How ownership and liability issues can impact the use of computers in schools

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owned! pwned?
owned! pwned?
In many low and lower middle income countries around the world, large scale purchases of computing devices for use in schools are just beginning to happen. Given that efforts of this sort have occurred in other education systems for many years (and in some 'highly developed' countries, for decades), there is a real opportunity for countries new to such efforts to learn from past mistakes made by others -- and not to repeat them.

Let's leave aside, for the moment, the fundamental question of whether or not a country should be investing its scarce resources in, for example, a new program to roll out laptops or tablets to all of its students or teachers. Let's say, for better or for worse, that this decision has already been made (and hopefully that it was a good decision!).

And: Let's leave for another discussion a topic regularly explored on the World Bank's EduTech blog: What might it mean for these devices to be used 'effectively'? Instead, what if we ask:
What are some of the 'little details' that can actually have a big impact on whether the devices supplied to schools are actually used at all?

Past posts on the World Bank's EduTech blog have attempted to document and analyze many of these 'little details'. Here's one that we haven't explored before:
Who owns the computer equipment in schools, who pays for the stuff that gets broken, who decides, and how is this information communicated?

There are no right or wrong answers to these questions, of course. As with so many things in life, context is king. Tolstoy famously wrote that "Happy families are all alike; every unhappy family is unhappy in its own way." In my experience, the exact opposite is often true when it comes to education systems attempting to introduce new technologies into schools for the first time: All (eventually) unhappy education systems are (too often) alike; every happy education system is happy in its own way.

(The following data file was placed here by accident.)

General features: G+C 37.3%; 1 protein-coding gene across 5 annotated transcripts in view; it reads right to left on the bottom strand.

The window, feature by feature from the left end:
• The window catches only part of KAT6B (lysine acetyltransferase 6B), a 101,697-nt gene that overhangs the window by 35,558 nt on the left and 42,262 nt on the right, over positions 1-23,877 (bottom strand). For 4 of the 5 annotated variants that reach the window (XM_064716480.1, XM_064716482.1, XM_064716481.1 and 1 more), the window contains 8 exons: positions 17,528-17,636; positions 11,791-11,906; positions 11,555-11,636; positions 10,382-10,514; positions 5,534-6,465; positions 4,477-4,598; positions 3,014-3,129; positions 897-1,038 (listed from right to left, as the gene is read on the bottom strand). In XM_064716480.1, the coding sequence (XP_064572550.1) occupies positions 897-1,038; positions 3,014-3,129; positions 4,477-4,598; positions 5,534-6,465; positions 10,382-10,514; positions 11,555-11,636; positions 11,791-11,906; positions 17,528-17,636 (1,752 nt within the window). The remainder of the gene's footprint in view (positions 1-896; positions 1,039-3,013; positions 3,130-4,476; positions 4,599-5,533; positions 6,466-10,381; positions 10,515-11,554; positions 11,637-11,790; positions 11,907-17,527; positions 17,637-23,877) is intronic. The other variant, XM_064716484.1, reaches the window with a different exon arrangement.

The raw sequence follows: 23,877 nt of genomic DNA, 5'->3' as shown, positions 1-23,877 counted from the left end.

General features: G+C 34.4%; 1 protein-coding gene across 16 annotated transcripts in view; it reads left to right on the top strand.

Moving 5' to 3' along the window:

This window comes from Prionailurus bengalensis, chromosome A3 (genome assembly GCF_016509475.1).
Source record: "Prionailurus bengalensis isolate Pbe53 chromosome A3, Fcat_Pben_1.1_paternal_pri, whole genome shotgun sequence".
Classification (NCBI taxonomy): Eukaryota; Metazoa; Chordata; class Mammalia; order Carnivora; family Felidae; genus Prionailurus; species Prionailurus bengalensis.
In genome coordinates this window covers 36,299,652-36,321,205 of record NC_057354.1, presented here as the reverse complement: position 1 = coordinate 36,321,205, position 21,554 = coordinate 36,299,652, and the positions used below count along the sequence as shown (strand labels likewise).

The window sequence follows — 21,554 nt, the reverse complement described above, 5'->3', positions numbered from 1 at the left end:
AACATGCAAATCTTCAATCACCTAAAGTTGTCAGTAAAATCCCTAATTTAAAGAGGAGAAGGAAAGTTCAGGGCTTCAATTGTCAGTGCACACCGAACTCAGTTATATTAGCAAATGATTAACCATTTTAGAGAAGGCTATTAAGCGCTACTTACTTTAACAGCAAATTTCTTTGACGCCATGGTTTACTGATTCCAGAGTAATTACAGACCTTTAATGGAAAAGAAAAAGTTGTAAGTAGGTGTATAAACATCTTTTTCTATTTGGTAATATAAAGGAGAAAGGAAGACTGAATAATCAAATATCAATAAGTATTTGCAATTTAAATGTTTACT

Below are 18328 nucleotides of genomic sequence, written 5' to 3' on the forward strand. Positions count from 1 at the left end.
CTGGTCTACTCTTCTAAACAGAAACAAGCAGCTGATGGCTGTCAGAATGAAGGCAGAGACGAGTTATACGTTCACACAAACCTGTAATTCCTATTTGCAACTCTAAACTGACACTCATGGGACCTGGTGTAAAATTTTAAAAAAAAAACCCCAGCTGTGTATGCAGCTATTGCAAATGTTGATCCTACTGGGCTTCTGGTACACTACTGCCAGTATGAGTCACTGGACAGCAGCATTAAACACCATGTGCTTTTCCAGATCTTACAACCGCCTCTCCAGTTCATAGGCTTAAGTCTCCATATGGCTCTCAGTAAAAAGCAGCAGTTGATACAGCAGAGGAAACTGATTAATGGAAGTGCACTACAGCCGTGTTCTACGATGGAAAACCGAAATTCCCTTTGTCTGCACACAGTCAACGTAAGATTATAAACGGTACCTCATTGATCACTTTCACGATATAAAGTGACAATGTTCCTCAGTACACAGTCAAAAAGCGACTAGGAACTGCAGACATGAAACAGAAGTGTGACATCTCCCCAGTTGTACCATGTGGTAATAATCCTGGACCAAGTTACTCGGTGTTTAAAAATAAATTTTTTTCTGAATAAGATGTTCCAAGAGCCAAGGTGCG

Here's a quick example of one education system that quickly became 'unhappy' with the initial results of its high profile effort to provide laptops to teachers. I'll call this country 'Laptopia', the generic name I use in training exercises when referring to real-life examples where little would be named by identifying the country specifically. (For what it's worth: When I shared the story below with two colleagues, both of them were sure they knew to which country I was referring. Both named different countries, and both were wrong.)


When they first rolled out laptops for teachers in Laptopia, the local equivalent of the ministry for 'information technology' took the laptops on their books as assets after they were purchased from a vendor via a tender process. In this case, the IT ministry was seen as the most competent institution to assume this initial liability; the ministry of education was seen as much less capable; and there was no natural third party organization (e.g. a national edtech agency) that could perform this function.